On 22 October 1806 in London Nathan Mayer Rothschild married Hannah Barent-Cohen (1783–1850), daughter of Levi Barent-Cohen (1747–1808) and wife Lydia Diamantschleifer and paternal granddaughter of Barent Cohen and wife, whose other son Salomon David Barent-Cohen (d. 1807) married Sara Brandes, great-grandparents of Karl Marx.
Bakunin, during his argument with Karl Marx, claimed that Marxian communism, along with international banking cartels associated with Rothschild, was part of Jewish system of global exploitation;
“ This whole Jewish world, comprising a single exploiting sect, a kind of blood sucking people, a kind of organic destructive collective parasite, going beyond not only the frontiers of states, but of political opinion, this world is now, at least for the most part, at the disposal of Marx on the one hand, and of Rothschild on the other... This may seem strange. What can there be in common between socialism and a leading bank? The point is that authoritarian socialism, Marxist communism, demands a strong centralisation of the state. And where there is centralisation of the state, there must necessarily be a central bank, and where such a bank exists, the parasitic Jewish nation, speculating with the Labour of the people, will be found.”
He has also commented that:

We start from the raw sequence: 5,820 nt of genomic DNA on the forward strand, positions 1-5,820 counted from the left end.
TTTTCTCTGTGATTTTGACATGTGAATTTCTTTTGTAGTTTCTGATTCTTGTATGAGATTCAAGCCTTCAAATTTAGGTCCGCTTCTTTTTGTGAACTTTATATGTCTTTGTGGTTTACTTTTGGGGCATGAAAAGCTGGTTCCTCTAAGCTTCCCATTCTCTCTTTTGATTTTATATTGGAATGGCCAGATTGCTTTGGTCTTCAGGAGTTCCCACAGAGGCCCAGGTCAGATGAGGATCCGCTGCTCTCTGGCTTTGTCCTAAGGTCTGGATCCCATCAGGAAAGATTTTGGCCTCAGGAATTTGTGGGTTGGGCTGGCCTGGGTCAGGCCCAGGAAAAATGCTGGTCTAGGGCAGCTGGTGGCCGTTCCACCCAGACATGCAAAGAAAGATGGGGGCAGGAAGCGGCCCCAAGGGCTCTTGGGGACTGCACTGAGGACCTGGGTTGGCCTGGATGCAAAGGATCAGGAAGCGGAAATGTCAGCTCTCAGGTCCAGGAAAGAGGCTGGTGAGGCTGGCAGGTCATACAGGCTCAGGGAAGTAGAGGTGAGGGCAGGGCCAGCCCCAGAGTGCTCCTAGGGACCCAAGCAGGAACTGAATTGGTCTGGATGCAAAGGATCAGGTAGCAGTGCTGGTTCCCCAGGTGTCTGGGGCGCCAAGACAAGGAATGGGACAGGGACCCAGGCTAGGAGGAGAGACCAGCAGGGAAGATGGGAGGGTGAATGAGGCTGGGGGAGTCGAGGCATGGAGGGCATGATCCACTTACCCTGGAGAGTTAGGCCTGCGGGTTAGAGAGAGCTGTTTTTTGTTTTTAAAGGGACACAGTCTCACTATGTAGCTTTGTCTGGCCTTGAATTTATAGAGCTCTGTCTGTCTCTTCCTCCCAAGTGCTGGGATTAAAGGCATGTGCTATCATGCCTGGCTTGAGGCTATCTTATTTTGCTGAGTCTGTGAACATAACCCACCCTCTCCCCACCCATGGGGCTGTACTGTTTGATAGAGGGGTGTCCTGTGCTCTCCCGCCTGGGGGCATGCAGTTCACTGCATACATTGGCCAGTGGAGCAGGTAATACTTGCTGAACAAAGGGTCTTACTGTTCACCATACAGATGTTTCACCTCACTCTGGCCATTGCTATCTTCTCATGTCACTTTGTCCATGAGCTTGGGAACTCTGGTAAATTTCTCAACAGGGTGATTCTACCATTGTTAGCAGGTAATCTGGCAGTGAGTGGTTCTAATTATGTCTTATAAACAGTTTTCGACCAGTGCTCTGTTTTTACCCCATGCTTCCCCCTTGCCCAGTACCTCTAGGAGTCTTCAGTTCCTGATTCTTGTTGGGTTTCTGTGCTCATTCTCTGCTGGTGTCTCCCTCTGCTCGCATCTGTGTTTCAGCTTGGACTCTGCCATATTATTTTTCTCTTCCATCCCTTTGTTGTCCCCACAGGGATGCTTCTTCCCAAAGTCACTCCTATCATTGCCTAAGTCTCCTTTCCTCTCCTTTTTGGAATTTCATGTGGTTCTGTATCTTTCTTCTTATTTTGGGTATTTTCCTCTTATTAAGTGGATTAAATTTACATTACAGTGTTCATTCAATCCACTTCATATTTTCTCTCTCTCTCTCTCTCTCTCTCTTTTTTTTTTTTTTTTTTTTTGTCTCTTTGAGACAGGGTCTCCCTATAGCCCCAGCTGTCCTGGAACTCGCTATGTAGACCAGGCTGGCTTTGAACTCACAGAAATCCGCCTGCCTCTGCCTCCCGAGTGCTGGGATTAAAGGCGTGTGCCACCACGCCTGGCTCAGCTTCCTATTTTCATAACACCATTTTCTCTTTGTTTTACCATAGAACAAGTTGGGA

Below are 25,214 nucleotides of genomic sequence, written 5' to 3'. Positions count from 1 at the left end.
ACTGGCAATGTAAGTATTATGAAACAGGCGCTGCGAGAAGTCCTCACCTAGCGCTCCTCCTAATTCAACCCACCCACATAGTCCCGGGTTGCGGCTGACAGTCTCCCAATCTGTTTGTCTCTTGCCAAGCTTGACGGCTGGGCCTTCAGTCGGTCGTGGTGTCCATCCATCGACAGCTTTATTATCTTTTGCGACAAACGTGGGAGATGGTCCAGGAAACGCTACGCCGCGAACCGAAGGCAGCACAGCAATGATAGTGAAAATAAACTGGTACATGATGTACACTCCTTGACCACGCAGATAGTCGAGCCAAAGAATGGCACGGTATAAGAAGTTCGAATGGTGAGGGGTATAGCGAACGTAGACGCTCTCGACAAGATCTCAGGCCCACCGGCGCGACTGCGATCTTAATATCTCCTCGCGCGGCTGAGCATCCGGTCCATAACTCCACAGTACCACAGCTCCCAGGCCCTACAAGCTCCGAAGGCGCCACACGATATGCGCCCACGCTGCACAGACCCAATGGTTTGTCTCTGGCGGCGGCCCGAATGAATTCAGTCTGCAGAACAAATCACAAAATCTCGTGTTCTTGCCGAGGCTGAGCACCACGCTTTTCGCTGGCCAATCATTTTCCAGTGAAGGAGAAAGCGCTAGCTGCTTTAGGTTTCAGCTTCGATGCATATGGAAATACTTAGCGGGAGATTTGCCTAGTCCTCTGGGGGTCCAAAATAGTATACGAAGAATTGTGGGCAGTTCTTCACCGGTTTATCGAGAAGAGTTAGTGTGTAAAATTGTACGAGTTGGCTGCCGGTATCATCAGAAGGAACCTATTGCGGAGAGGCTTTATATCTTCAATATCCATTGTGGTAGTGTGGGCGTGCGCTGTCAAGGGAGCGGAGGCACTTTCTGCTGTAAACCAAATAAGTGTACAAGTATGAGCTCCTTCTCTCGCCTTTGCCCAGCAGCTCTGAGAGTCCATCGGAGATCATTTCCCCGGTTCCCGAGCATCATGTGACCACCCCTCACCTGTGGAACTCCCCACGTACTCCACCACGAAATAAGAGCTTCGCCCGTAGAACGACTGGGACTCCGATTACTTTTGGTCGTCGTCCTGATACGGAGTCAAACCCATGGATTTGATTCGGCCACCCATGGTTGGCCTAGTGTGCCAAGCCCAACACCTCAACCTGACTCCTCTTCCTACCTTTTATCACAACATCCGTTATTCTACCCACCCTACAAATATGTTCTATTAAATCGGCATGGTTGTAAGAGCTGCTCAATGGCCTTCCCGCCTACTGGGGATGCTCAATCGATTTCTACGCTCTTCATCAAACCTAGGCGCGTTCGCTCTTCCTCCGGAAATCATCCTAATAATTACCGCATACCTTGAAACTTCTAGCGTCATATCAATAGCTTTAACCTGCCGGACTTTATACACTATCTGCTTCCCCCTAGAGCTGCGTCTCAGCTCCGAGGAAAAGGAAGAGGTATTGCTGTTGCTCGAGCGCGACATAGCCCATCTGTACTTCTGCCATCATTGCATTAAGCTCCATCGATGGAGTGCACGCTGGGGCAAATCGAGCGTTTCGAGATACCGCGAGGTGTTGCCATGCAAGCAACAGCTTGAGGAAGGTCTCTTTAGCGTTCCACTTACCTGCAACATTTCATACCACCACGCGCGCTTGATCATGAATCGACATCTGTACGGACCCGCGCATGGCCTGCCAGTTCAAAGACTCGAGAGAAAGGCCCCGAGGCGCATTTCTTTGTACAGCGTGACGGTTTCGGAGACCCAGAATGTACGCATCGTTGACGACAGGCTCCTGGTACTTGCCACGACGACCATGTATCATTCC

“ Marx is a Jew and is surrounded by a crowd of little, more or less intelligent, scheming, agile, speculating Jews, just as Jews are everywhere -- commercial and banking agents, writers, politicians, correspondents for newspapers of all shades; in short, literary brokers, just as they are financial brokers, with one foot in the bank and the other in the socialist movement, and their arses sitting upon the German press. They have grabbed hold of all newspapers, and you can imagine what a nauseating literature is the outcome of it .... Now this entire Jewish world, which constitutes an exploiting sect, a people of leeches, a voracious parasite, closely and intimately connected with another, regardless not only of frontiers but of political differences as well -- this Jewish world is today largely at the disposal of Marx or Rothschild. I am sure that, on the one hand, the Rothschilds appreciate the merits of Marx, and that on the other hand, Marx feels an instinctive inclination and a great respect for the Rothschilds. This may seem strange. What could there be in common between communism and high finance? Ho ho! The communism of Marx seeks a strong state centralization, and where this exists, there the parasitic Jewish nation -- which speculates upon the labor of people -- will always find the means for its existence .... In reality, this would be for the proletariat a barrack-regime, under which the workingmen and the workingwomen, converted into a uniform mass, would rise, fall asleep, work, and live at the beat of the drum. The privilege of ruling would be in the hands of the skilled and the learned, with a wide scope left for profitable crooked deals carried on by the Jews, who would be attracted by the enormous extension of the international speculations of the national banks.